1998: 24-hour electricity came to the island
2000: Telephone and Internet connections came to the island, which enabled tourist companies to pre-book tours

Each year, about 250,000 tourists visit the Galápagos Islands with about 50,000 people residing
full-time on five of the the islands, in large part, to serve the tourist needs.

The Galápagos Islands are known for its wildlife and wild landscapes and are only recommended for those willing to adventure… perfectly suited for me!  And since I already live in Ecuador, a birthday trip was the perfect excuse to visit these infamous isles.  The majority of visitors experience the Galápagos Island aboard an expensive multi-day cruise, but after much research- and counting my pennies- I decided to stay on two islands and take day trips from there.

Santa Cruz Island

Santa Cruz is the most populated and cosmopolitan island.  Walking down the streets of Puerto Ayora, I dodged the employees of tourist agencies trying to sell me a tour, and waiters hustling for my business.  I overheard English commonly spoken with a variety of American, Canadian, British and Australian accents.  I also heard Spanish and a variety of European languages.  I met one group of sailers who had sailed their boat from the Mediterranean, to the Caribbean, through the Panama Canal and were stopping over in the Galápagos on their way back to Australia.  Seriously, after living in the quiet mountains of Ecuador, this was all a little overwhelming.

So, if you didn’t know, when you’re a backpacker and trying to travel cheap, a common option is to stay in a dormitory type room with other single travelers.  Here, I met a wonderful new friend from Easter Island, Chile and another from Australia.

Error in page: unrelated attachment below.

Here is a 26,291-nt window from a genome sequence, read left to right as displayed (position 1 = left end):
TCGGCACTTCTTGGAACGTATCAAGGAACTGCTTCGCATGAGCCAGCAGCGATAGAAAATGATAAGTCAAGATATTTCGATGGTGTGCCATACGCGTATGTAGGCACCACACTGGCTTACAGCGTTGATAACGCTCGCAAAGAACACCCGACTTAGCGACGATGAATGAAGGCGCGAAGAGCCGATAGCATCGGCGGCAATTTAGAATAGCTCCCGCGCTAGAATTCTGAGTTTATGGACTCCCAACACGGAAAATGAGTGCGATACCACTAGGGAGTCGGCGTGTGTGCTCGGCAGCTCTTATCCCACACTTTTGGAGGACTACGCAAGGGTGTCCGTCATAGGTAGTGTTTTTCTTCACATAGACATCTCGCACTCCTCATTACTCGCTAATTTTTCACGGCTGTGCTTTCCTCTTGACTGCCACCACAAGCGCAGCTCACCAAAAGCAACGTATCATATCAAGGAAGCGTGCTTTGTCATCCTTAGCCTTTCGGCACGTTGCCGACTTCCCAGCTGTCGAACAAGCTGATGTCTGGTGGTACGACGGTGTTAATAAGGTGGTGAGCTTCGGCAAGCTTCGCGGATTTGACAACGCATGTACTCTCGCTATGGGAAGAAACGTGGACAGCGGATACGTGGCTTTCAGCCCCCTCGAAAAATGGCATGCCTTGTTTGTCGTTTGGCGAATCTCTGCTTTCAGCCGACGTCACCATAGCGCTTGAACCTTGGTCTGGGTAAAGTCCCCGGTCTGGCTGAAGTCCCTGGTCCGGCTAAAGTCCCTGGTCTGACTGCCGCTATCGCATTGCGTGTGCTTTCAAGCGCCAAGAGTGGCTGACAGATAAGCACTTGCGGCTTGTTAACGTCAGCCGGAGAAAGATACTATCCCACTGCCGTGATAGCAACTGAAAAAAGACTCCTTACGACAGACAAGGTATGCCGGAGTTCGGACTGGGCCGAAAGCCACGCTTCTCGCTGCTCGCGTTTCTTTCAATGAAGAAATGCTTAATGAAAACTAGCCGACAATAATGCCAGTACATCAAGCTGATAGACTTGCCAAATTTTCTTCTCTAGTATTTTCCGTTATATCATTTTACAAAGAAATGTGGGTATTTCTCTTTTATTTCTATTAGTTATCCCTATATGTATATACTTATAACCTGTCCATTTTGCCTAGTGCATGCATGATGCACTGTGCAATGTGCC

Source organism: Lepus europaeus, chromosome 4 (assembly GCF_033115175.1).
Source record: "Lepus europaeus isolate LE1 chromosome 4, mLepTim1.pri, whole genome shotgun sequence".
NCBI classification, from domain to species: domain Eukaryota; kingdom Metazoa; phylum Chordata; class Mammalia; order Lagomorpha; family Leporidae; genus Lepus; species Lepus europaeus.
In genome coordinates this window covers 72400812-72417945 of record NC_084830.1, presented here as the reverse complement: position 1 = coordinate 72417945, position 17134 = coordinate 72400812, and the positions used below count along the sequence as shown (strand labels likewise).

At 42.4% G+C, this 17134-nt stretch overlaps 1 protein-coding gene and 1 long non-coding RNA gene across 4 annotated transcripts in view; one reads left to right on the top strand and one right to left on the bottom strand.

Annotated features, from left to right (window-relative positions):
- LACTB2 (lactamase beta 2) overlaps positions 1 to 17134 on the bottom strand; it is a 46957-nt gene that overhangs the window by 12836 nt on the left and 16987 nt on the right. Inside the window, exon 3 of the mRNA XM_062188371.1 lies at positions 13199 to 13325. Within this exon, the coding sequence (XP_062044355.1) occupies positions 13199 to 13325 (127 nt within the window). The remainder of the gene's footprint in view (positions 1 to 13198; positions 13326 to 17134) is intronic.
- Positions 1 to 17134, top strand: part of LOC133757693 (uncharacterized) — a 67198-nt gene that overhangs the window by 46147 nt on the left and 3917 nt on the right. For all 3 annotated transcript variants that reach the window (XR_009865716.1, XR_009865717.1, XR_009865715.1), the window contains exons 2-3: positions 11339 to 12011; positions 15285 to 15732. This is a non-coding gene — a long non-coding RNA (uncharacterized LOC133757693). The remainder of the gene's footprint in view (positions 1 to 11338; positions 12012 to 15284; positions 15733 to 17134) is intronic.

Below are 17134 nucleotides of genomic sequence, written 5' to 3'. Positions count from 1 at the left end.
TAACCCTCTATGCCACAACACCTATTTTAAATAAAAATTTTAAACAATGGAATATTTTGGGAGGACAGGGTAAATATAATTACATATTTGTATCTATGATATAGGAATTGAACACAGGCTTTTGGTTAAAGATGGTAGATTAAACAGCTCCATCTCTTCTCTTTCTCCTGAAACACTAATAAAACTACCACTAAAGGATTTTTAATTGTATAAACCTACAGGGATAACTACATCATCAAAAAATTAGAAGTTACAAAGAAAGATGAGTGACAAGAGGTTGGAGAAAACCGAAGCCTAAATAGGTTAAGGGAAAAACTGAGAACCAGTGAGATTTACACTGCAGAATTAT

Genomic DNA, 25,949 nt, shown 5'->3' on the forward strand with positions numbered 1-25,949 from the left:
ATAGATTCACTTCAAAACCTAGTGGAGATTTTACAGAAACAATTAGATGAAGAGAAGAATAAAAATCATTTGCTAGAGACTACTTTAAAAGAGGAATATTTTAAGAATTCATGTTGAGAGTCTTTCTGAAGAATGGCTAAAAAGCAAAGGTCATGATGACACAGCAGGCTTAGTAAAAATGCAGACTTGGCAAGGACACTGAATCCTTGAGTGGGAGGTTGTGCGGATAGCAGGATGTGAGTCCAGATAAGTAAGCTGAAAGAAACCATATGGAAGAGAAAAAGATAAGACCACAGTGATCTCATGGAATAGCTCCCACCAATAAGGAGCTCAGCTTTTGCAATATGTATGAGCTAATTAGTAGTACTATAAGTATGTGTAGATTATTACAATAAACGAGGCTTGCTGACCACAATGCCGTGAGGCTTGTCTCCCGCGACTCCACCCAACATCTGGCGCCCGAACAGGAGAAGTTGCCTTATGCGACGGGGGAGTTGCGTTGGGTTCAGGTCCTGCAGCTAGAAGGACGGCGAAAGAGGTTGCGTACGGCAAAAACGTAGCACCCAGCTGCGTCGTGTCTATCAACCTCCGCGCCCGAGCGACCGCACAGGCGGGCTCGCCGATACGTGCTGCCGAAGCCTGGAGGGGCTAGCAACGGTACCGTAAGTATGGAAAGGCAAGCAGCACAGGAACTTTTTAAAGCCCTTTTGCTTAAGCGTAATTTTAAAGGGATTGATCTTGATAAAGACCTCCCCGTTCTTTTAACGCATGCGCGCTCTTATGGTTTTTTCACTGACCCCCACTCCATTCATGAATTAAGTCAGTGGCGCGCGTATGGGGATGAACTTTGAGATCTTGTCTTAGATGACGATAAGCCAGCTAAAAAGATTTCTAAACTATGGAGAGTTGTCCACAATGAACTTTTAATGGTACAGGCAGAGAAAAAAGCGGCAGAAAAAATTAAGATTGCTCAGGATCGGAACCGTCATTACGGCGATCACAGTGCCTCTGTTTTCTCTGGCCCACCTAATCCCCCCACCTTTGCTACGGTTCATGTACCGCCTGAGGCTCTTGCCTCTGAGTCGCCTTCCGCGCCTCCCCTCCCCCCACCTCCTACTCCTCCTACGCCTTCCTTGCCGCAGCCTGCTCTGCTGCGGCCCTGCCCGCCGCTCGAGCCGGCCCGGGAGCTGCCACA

The first stop on my self-guided tour, was the Charles Darwin Research Station and the Galápagos National Park Visitor Center.  Here, I learned about the great variety of research and conservation programs they are managing in order to protect the plants and animals on the land and in the water.

This research center is most famous for its successful Giant Tortoise breeding program.  In an effort to get the tortoise population back to historic levels, they raise baby tortoises for five years before introducing them into the wilds of the other islands.  So far, they have successfully introduced over 7,000 tortoises back to the wild with the goal of introducing a total of 50,000 tortoises before 2050.

After this, I took a tour up into the hills to a Tortoise Reserve and got to see many more incredible tortoises in the wild.  They are herbivores, so they spend their day slowly moving around and chomping on grass.  These animals can live over 100 years and the general rule of thumb is the bigger the tortoise, the older it is.  I saw some very big tortoises.  They were amazing!
Next, I headed to the beach and along my walk, I learned about the Opuntia, or Prickly Pear Cactus, that is endemic to the Galápagos.  This cactus is a very important food source on the island, especially for the tortoises that have evolved a notch in their shell.  This notch allows 
their neck to reach up higher and eat the paddles of these cactuses.
At the shoreline, the white-sand beaches are beautiful but its the mangrove trees and the lava rocks that provide important habitat for all kinds of shoreline species such as young fish, baby sharks, 
young sea lions, and land iguanas.  

For my final day on this island, I took a snorkling cruise to see the Galápagos of the deep.  My ship mates included people from Ecuador, Peru, Switzerland, and Korea.

In this little bay, we swam with schools of fish, sleeping sea lions, and several very large sharks -don’t worry, they are not aggressive here in the Galápagos!     

We also sailed past several colonies of birds nesting on the cliffs.  There!  Do you see it?
People come from around the world to spot a Blue-Footed Booby. 
The city of Puerto Ayora and Santa Cruz Island were great to visit. 
I especially loved watching the sea lions hanging around the fish market and the public dock. 

I also enjoyed shrimp ceviche… every day.  This is what I save my pennies for.  Served here with patacónes, or fried green bananas.

My adventures continue in the next post, Galápagos Part 2… but first, here is a video of a giant tortoise walking through the grassland.  It gives a whole new meaning to the story of The Tortoise and the Hare.  If you can’t see it, go to onthewingadventures.blogspot.com